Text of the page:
Tracey Ho from the SISM Group has just had accepted the first paper from her thesis work. The manuscript is now online at Soft Matter. Tracey’s thesis work focuses on soft surface coatings, made using the technique of polyelectrolyte multilayer (PEM) formation. PEM formation relies on the sequential adsorption of oppositely charged polymers, building up layer-by-layer coatings that can be used as lubricants, drug delivery vehicles, and as anti-fouling coatings. Her main interest is in aqueous lubricants – layers that can be used to reduce friction and wear in applications where the lubrication fluid is water (as opposed to oil).
The polymers she uses to make her films are polysaccharides – natural biopolymers that can be obtained from a range of plant and animal sources. She uses chitosan, which is a common biopolymer derived from crustacean shells, and fucoidan, which is a less commonly studied biopolymer extracted from seaweed. She calls her surface coatings “sushi sandwiches” 🙂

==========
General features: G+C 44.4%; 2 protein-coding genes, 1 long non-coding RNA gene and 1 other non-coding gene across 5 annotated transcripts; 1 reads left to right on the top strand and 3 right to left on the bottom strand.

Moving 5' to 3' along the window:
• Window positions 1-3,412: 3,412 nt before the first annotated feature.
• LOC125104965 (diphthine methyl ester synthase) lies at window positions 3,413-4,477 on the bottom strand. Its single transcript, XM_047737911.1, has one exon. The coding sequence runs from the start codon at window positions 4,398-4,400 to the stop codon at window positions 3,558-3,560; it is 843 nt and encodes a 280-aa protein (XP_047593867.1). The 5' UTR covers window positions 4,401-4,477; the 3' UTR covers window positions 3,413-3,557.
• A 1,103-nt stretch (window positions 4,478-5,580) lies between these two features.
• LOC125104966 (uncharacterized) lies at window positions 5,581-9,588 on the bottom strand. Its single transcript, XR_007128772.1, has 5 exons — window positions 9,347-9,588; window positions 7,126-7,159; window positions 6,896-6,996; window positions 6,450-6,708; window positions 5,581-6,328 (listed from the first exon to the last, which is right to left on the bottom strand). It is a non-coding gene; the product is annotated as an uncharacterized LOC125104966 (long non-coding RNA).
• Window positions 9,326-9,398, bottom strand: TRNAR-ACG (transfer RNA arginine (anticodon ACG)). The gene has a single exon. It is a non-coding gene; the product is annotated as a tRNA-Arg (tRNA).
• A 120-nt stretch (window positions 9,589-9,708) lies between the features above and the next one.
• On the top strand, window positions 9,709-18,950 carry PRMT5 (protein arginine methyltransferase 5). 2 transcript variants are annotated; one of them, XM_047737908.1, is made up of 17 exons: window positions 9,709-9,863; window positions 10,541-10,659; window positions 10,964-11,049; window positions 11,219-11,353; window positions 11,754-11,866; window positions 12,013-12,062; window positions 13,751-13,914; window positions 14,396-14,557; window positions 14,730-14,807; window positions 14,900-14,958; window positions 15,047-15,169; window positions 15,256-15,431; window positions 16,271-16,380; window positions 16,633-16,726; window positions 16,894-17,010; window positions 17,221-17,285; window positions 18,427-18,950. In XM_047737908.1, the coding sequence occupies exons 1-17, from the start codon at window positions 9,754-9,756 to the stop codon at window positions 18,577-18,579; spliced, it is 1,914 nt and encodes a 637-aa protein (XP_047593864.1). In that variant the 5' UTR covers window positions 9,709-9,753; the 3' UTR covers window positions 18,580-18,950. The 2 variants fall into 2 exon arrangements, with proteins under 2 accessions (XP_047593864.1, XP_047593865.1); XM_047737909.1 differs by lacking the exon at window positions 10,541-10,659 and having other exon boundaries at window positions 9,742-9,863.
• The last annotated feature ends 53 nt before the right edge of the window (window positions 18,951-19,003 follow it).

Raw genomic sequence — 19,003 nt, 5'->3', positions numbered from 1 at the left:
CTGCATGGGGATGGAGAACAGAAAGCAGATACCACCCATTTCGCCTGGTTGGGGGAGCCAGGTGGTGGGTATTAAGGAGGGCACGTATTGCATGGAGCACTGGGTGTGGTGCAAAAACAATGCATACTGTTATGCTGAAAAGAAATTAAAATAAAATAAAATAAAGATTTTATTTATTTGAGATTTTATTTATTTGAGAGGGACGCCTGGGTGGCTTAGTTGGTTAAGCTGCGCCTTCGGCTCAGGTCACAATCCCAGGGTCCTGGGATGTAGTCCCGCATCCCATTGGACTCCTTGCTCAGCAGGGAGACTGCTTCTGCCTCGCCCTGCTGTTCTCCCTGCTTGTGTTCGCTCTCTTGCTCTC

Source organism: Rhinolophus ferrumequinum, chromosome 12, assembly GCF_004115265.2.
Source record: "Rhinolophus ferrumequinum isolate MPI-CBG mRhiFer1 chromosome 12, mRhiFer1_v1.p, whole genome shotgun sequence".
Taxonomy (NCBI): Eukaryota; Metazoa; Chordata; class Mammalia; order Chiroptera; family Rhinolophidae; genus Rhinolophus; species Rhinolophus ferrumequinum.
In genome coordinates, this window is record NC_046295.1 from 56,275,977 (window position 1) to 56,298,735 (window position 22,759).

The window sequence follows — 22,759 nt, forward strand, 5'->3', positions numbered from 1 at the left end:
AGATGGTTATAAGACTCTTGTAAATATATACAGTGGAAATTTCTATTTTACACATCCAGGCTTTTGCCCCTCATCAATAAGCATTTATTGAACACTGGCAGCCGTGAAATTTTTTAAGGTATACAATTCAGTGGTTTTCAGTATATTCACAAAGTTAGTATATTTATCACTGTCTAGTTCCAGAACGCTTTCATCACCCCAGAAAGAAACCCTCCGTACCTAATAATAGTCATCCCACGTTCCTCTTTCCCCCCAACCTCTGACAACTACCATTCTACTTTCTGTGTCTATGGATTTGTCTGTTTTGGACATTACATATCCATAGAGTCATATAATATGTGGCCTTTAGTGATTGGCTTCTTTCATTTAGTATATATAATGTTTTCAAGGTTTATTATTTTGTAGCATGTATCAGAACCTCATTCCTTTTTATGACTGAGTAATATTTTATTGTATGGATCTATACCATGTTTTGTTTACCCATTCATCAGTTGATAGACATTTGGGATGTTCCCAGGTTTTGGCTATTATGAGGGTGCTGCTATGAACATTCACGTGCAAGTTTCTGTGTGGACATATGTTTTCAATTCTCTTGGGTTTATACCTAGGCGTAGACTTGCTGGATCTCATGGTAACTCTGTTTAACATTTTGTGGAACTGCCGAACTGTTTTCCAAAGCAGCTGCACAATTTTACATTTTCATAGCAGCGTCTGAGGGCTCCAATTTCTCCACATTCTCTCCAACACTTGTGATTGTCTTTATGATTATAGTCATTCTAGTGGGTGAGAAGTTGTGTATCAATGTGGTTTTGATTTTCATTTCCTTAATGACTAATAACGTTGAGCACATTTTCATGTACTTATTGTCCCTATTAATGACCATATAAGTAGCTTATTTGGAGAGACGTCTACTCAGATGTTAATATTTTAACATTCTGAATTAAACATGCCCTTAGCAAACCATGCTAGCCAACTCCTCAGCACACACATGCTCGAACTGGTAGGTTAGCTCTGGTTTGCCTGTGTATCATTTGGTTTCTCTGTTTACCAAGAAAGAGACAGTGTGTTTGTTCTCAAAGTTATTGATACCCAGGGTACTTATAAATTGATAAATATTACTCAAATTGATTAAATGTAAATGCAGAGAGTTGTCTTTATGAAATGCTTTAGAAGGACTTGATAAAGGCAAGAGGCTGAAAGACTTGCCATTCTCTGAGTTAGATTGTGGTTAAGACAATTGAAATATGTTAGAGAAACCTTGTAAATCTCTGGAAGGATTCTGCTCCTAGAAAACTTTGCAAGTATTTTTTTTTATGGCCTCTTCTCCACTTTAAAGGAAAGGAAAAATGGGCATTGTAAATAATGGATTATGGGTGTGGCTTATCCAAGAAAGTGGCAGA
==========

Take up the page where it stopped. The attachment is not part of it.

The first paper focuses on the formation of PEMs using two different fucoidans (extracted from two different seaweed species), and the effect of altered fucoidan chemistry on the layer formation and characteristics. Tracey has been lucky enough to have support during her PhD studies from Marinova, a Tasmanian biotech company that harvests and processes seaweed to yield exceptionally pure and well-characterised fucoidans. Dr Damien Stringer from Marinova is one of the paper co-authors.
Well done Tracey.